25th October 2015
The Zedders met at the Hydro Majestic Hotel ultimately – although there was a bit of dissemination of members – some parked outside on the street while others parked in the inside car park.
Eventually, there was a “coming together” of members and everyone settled down to a cup of coffee inside the Hydro Majestic.
There was a very good representation of Zedders consisting of eighteen members and twelve vehicles (Courtney and Anthony shared the Z32 twin turbo as Anthony wanted to give his 370Z a rest). The twelfth vehicle was a maZda driven by a member whose Z was indisposed.
After the coffee break/pit stops – the assembled members climbed aboard their Zs, formed a convoy and headed towards Bathurst.
After the rather tortuous drive through the Blue Mountains with its “stop start” traffic flow, narrow roads and 60, 80, 60 kms/hr limits – coupled with speed cameras – it was a relief to hit the open road where the magic speed limits such as “100” and “110” were frequently visible to the somewhat jaded Zedders.
As Bathurst was finally reached, a series of malevolent red traffic lights cut the column of Z cars – dispersing them in different directions. Ray (who now happened to be leading the remnants of the Z column) valiantly did a bit of “rubber necking” at a number of intersections but failed to detect any sign of the missing Zeds.
Knowing that the first priority of the “mission” was to go around the Mount Panorama Circuit – Ray decided to follow the signs to Mount Panorama.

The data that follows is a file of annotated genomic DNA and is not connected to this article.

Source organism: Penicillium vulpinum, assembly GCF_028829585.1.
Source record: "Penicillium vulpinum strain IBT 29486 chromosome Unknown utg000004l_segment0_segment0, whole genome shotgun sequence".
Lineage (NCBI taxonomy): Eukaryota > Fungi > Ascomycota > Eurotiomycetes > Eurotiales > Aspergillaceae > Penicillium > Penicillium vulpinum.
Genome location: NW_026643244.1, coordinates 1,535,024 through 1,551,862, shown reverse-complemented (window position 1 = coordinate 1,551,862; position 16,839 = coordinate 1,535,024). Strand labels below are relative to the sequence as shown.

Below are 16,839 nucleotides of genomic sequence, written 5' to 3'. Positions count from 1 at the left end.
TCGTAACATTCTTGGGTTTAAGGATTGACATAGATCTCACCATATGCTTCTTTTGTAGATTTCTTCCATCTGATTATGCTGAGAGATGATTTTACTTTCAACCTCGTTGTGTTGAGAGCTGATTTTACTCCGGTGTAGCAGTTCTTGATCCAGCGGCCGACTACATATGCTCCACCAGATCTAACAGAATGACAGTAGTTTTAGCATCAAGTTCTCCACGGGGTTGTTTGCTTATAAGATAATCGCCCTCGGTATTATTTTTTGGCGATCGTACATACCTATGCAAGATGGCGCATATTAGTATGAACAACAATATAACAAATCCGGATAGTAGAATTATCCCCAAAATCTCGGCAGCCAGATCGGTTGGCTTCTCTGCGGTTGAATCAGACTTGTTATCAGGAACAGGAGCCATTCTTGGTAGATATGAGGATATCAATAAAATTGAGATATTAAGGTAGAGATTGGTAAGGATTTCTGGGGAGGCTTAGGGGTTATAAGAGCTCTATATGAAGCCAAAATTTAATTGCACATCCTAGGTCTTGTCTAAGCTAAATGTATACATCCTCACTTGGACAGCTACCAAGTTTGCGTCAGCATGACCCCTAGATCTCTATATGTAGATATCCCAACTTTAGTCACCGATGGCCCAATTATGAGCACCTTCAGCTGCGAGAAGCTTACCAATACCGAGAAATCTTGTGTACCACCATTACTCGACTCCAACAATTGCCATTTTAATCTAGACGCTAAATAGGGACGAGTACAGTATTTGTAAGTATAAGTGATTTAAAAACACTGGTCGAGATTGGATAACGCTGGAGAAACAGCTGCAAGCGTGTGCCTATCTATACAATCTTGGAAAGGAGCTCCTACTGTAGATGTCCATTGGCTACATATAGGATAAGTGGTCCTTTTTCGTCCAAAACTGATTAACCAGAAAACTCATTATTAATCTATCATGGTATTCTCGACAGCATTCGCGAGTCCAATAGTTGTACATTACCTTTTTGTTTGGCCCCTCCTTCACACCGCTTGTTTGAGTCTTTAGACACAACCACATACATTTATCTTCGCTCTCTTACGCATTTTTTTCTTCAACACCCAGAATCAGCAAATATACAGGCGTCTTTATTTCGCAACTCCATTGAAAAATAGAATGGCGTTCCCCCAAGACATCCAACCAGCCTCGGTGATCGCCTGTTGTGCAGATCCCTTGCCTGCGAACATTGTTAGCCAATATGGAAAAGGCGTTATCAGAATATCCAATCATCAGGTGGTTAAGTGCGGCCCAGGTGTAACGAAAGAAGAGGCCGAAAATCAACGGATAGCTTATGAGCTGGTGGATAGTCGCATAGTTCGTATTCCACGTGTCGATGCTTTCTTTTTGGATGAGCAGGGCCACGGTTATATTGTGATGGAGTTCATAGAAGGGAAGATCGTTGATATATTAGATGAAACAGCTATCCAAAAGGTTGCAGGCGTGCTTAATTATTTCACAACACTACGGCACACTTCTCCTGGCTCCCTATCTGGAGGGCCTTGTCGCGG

At the entrance to the Mount Panorama circuit – the “Road Closed” sign sent a few chills up the column.
However, there was a detour to the right which stated that this was the entrance to the circuit.
At this point, Ray saw a clear spot off the road where the Z cars could park and pulled over – the column followed.
Soon after the missing Z cars appeared and joined the column of parked Zedders.
It was then decided to do a lap of the Mt Panorama circuit (remembering that the circuit was policed and that the speed limit was 60kms/hr).
The column of Z cars proceeded cautiously around the circuit. Ahead of the column was (what appeared to be an unmarked Police station wagon) driving very slowly (less than the required 60kms/hr). An older Holden Statesman became a little inpatient and overtook the station wagon only to be nabbed by two waiting Police officers at the very next corner equipped with both car radar and hand held radar guns.
Despite witnessing this unfortunate incident , one’s mind could only focus on the thought of supercars charging around this very narrow , twisting circuit with minimum passing room at up to 300kms/hr. While on television the accomplished supercar drivers make it look easy – a less accomplished driver could get into real trouble very quickly.
It truly must be one of the most challenging, difficult and dangerous racing tracks in the world.
After the first lap of the circuit the intention was to then visit the Bathurst motor museum. Unfortunately, due to the road closures we ended up doing another lap of the circuit – only to see another motorist getting booked.
After lining up the Z cars (facing the main straight) for a photo shoot we then progressed to the Bathurst Motor Museum.
The price of admission was thought to be a little high at $15 a head. Robyn tried for the “family ticket” at around thirty dollars. No luck, because of the age of “the kids” she was charged a hefty $60 for the four in the family.
The museum hadn’t changed all that much (Ray & Robyn had visited about five years ago) – there were a few more car exhibits with a somewhat less exciting display of motor cycles (i.e. less exciting to car enthusiasts).
The group (by this time was running a little late for its lunch time booking) then proceeded to Shanahans Family Hotel in Bentinck St Bathurst.
The good things about the hotel included tasty meals at very good prices and very pleasant and friendly staff.
Everyone from the Z Car Club enjoyed the day. It was a fairly lengthy journey but the camaraderie and good humour of the group shone through once more to make this a very pleasant excursion.